In an unusual motion, Drew Peterson's former defense attorney is calling his defense-team rival "mentally ill," accusing him of leaking documents to the Chicago Tribune and speculating that he may be called to testify before a grand jury investigating his high-profile former client.
Joel Brodsky on Monday filed a motion asking to withdraw as Peterson's defense attorney in the civil wrongful-death lawsuit filed by the family of Kathleen Savio, Peterson's third wife, who the former Bolingbrook police officer was convicted this fall of drowning in 2004.
The motion was not unexpected – Brodsky was pressured to leave the defense team not long after Peterson's murder conviction. But what typically is a brief motion filled with boilerplate language became almost the complete opposite in Brodsky's hands.
The motion for leave to withdraw was filed not long after Peterson's defense team asked for a new trial based on what they said was Brodsky's inept legal performance.
In his motion, Brodsky fires back and alleges his defense team rival Steve Greenberg "suffers from a severe mental illness known as pathological narcissism."
Brodsky also claims that his former client is "like a man grasping straws" who has overlooked better legal arguments to attack Brodsky with "blatantly false and ill-considered allegations of misconduct."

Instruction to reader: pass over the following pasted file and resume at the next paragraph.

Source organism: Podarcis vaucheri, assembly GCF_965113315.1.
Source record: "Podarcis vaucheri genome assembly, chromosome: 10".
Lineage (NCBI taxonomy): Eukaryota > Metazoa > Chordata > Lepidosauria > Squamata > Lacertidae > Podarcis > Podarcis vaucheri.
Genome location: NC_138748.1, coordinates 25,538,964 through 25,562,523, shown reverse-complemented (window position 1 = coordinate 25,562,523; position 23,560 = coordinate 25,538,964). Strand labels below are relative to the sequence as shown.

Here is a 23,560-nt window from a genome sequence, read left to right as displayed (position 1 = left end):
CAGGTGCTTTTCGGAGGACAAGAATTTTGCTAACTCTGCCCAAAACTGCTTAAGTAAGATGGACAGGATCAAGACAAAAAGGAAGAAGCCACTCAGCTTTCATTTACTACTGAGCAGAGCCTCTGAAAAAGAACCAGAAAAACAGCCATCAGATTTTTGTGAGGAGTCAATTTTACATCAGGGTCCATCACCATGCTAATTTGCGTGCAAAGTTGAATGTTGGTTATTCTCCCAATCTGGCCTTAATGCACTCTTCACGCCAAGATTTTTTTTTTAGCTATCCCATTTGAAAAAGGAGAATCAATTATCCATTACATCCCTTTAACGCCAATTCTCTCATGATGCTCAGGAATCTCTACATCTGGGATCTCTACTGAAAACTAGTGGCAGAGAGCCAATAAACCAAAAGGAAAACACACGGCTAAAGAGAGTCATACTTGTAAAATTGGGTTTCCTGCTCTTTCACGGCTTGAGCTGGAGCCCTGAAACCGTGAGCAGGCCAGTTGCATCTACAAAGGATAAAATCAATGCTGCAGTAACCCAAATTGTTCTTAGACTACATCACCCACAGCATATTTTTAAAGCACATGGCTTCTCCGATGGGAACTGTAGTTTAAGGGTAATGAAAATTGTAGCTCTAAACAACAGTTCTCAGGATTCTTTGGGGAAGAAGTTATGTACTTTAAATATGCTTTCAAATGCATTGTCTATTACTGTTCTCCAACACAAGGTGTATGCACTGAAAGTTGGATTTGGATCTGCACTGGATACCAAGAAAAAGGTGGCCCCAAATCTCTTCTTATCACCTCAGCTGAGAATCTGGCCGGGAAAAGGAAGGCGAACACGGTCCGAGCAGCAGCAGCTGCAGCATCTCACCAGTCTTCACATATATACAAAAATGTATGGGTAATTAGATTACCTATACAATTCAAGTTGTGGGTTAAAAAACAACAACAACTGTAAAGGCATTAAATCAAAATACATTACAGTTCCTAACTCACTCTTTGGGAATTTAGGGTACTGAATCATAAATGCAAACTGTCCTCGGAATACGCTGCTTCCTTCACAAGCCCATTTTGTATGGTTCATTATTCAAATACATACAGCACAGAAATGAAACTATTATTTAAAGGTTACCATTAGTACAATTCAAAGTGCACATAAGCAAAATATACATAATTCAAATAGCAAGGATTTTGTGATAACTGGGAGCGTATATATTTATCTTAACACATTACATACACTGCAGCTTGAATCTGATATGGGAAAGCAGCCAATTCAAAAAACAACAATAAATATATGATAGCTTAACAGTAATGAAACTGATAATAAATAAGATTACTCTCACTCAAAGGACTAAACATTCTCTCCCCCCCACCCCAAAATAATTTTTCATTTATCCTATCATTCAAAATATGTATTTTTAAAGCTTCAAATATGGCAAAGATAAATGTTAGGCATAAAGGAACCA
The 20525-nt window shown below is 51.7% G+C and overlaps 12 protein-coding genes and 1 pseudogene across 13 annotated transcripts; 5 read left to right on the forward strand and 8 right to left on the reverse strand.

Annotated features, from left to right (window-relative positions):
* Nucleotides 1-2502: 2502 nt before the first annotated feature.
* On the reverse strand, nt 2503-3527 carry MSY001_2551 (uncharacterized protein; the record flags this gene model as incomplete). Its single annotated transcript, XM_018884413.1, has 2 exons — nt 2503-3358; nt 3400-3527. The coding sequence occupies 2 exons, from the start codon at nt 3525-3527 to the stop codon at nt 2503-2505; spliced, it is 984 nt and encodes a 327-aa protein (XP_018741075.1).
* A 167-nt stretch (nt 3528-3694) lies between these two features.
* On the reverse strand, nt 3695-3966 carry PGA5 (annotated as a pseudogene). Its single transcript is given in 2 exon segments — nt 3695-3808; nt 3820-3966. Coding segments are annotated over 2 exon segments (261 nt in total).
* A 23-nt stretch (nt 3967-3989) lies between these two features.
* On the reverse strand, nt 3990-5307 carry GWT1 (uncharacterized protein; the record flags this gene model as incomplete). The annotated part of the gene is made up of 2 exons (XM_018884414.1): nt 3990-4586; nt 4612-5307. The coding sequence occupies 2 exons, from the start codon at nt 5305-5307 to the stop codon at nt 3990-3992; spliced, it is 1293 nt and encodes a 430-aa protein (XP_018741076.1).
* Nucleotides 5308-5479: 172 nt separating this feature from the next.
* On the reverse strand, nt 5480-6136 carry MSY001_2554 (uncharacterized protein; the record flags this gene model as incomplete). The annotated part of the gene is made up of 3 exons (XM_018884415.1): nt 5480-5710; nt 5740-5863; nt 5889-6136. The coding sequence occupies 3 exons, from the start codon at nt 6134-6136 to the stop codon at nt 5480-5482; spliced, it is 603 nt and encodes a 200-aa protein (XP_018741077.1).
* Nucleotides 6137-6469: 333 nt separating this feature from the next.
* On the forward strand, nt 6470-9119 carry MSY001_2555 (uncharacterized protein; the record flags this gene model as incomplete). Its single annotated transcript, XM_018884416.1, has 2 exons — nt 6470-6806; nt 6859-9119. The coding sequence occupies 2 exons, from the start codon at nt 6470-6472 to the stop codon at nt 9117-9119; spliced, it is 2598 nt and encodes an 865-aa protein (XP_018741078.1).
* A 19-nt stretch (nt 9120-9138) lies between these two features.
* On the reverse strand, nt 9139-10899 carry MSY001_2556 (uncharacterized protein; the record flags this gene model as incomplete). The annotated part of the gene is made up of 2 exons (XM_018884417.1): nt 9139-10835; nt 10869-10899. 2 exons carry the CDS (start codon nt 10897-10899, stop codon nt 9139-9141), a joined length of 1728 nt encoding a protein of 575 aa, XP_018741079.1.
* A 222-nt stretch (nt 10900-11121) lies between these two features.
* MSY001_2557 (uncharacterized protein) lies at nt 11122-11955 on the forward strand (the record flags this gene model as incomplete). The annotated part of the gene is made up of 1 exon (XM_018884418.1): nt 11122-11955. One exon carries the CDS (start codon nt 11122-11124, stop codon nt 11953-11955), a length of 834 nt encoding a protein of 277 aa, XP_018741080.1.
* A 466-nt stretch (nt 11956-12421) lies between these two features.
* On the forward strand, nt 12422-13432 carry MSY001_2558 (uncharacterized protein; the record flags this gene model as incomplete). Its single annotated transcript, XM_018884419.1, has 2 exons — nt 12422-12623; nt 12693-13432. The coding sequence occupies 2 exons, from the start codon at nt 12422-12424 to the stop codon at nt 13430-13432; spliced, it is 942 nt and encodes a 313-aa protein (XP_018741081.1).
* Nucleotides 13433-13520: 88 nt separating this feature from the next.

He also accuses Greenberg of leaking sealed documents from the Peterson case to a Tribune reporter.
Brodsky does not explain in the motion the legal relevance those claims have to his request to withdraw from the civil case. But he argues later in the motion that, because of what he calls an "unfathomable error" by Greenberg, he expects to be called before a grand jury investigating Peterson.
Greenberg's alleged error is quoting from a letter Brodsky sent Peterson in November in which Brodsky allegedly threatened to reveal damaging information about Peterson if he were removed from the case.
The grand jury reference is presumably to a possible grand jury investigating Peterson for the murder of his missing fourth wife Stacy. Prosecutors have said Peterson murdered her, though he has not been charged.
Greenberg on Tuesday dismissed Brodsky's motion.
"It’s nonsensical -- he doesn’t understand thelaw," Greenberg said of the motion, which he compared to "a letter to the editor."
"We, unlike him, aren't filing anything or doing anything to make the situation worse," Greenberg said.
"My psychiatrist says I'm OK," he joked.
Peterson's defense team has said they believe their client will be charged in connection with Stacy's 2007 disappearance. Will County's top prosecutor has said he will have attorneys in his office review her case again with an eye towards possibly bringing charges.
A hearing on Peterson's motion for a new trial based on Brodsky’s alleged ineffective assistance of counsel is scheduled for Jan. 10.Copyright © 2015, Los Angeles Times